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Review of “Torn Apart” by Julianne Alcott

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This well-written second volume of the YA Ripmender series provides an emotional rollercoaster ride as the saga continues of ordinary, somewhat plain Cathy Slater in what’s likely to be a dead-end relationship with rock star, Nathan Jake.  As established in “The Ripmender”, Nathan Jake is a genetically engineered human whose purpose is to protect the Earth from hostile alien invasion through rips in the space-time continuum.  As such, he’s been provided abilities that are marginally in the super-power range and further magnified by a super-charged cell phone, yet he’s emotionally impaired in that he can never fall in love.

Nonetheless, he sees Cathy as his best friend and insists on her companionship. Cathy is privy to Ripmender secrets humans aren’t supposed to know, but has earned immunity to having those memories erased. This brings various awkward moments with her friends, who are all great supporting characters who add a touch of normalcy to Cathy’s crazy world. These are all developed in the first book, which I recommend reading prior to this one for full context to this story and characters.

The pace, like the first book in the series, reminds me of a (mild) PG-13 version of something you might see on the Disney Channel or Nickelodeon. It keeps moving, the dialog lively and convincing, as this saga plunges forward. The plot thickens and the Ripmender culture grows more complex with other genetically engineered groups introduced such as Fembers and Carers. As assumed from the previous story, Victor is up to no good, and Hudson’s role is expanded as well. Various internal rivalries are explained, Nathan and Cathy often caught in the middle. Some questions carried over from the first volume are answered, new ones introduced.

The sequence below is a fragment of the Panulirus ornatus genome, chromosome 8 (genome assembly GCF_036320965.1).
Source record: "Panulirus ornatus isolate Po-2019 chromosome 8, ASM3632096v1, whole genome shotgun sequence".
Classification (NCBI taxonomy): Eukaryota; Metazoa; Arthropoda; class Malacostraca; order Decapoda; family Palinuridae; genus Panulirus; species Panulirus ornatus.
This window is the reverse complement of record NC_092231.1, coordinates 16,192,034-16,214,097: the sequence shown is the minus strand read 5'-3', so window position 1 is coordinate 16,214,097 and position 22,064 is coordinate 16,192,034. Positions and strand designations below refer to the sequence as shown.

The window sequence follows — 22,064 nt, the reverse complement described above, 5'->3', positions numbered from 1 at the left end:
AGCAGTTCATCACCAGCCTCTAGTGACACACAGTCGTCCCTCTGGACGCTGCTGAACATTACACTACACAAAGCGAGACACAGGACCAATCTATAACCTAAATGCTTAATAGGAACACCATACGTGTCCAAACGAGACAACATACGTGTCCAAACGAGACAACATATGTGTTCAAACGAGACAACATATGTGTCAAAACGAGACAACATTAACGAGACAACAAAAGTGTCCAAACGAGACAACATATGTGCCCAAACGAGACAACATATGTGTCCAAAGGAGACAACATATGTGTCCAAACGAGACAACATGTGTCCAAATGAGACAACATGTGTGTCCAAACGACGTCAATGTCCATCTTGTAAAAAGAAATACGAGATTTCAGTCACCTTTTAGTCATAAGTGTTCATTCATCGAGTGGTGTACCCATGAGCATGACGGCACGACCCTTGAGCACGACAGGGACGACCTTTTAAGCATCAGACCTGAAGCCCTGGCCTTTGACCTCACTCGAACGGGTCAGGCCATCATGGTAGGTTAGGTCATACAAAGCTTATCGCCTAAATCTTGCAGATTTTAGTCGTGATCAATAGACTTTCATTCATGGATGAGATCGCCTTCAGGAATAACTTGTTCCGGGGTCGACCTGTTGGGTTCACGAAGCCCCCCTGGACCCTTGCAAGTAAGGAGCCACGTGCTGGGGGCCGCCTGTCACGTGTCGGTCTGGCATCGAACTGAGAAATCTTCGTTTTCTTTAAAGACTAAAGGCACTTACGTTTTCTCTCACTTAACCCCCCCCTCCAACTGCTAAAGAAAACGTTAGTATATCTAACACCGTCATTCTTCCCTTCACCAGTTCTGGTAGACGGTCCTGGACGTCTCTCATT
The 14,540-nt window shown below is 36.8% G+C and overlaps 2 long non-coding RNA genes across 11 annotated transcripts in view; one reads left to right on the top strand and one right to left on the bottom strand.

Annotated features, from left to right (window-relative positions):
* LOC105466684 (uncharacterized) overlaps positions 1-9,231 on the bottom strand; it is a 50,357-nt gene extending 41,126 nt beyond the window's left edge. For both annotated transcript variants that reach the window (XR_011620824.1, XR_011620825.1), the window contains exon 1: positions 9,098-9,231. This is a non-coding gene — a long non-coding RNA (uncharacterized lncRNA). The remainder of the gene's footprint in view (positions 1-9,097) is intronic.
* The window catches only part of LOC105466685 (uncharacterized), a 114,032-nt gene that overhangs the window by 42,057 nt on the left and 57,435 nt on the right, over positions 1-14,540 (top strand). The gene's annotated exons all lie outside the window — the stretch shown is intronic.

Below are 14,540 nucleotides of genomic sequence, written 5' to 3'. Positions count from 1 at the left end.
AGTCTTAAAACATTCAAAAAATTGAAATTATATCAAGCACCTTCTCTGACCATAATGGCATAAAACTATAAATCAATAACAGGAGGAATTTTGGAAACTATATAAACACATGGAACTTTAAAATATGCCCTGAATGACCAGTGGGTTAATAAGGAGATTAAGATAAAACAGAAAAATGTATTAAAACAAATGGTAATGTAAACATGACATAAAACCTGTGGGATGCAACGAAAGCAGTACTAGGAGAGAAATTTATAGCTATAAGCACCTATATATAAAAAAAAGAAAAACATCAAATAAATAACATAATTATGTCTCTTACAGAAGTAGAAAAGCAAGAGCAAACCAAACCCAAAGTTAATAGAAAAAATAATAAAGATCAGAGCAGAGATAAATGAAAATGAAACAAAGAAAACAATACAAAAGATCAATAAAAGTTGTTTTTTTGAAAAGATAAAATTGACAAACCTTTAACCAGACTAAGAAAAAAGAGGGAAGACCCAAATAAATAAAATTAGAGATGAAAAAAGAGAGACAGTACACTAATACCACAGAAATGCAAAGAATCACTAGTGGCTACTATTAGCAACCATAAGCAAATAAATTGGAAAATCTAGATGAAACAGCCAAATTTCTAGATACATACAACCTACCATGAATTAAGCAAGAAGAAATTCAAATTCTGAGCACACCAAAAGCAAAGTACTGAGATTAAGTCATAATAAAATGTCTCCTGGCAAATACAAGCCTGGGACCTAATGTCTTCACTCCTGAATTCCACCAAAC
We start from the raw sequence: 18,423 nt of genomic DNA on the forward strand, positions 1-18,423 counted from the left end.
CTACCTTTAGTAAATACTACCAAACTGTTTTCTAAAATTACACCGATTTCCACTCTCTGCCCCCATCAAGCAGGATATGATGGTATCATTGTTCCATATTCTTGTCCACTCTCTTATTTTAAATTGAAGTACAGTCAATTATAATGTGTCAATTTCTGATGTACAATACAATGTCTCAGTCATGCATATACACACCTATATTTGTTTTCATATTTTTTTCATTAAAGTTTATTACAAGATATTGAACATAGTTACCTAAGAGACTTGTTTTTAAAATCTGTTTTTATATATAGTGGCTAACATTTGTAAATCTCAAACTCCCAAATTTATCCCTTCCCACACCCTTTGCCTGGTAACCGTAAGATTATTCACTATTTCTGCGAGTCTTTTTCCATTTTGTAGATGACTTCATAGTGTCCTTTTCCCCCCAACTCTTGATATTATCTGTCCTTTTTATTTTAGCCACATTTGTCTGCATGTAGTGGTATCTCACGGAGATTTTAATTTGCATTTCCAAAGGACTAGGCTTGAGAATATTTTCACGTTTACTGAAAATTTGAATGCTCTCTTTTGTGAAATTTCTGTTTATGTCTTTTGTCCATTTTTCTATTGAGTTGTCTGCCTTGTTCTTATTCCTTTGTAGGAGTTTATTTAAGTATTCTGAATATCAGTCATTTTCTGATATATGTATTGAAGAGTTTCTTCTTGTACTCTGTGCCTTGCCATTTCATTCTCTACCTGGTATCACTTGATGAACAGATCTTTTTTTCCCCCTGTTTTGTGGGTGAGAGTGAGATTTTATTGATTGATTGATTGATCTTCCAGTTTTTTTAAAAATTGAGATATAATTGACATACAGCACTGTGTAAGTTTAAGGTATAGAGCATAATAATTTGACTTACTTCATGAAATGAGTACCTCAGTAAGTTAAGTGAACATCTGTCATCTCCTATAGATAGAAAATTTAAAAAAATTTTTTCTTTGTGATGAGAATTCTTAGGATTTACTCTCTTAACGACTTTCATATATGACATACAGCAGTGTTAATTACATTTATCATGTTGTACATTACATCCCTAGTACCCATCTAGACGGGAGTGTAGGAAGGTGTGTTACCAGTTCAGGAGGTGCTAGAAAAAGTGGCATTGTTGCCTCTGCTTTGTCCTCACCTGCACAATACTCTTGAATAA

I found this story leaning more toward contemporary fantasy than the sci-fi flavor of the first book, but that isn’t a criticism, just an observation. The suspense is well-sustained with numerous plot twists that are unexpected, sometimes jaw-dropping, which I won’t go into since they’re well into spoiler territory. The ending is satisfying, yet leaves you sufficiently curious regarding what the next episode will provide while dragging poor Cathy along for another wild ride.

I love the characters in this story, especially the heroine, Cathy. She’s been through an emotional wringer courtesy of various traumatic experiences, yet hangs on and confronts the challenges before her. This is an enjoyable and suspenseful Young Adult series that provides plenty of action while accurately reflects the feelings and challenges confronted during those college years and beyond. It provides a great escape while sustaining credibility that such a world could exist just beyond human perception.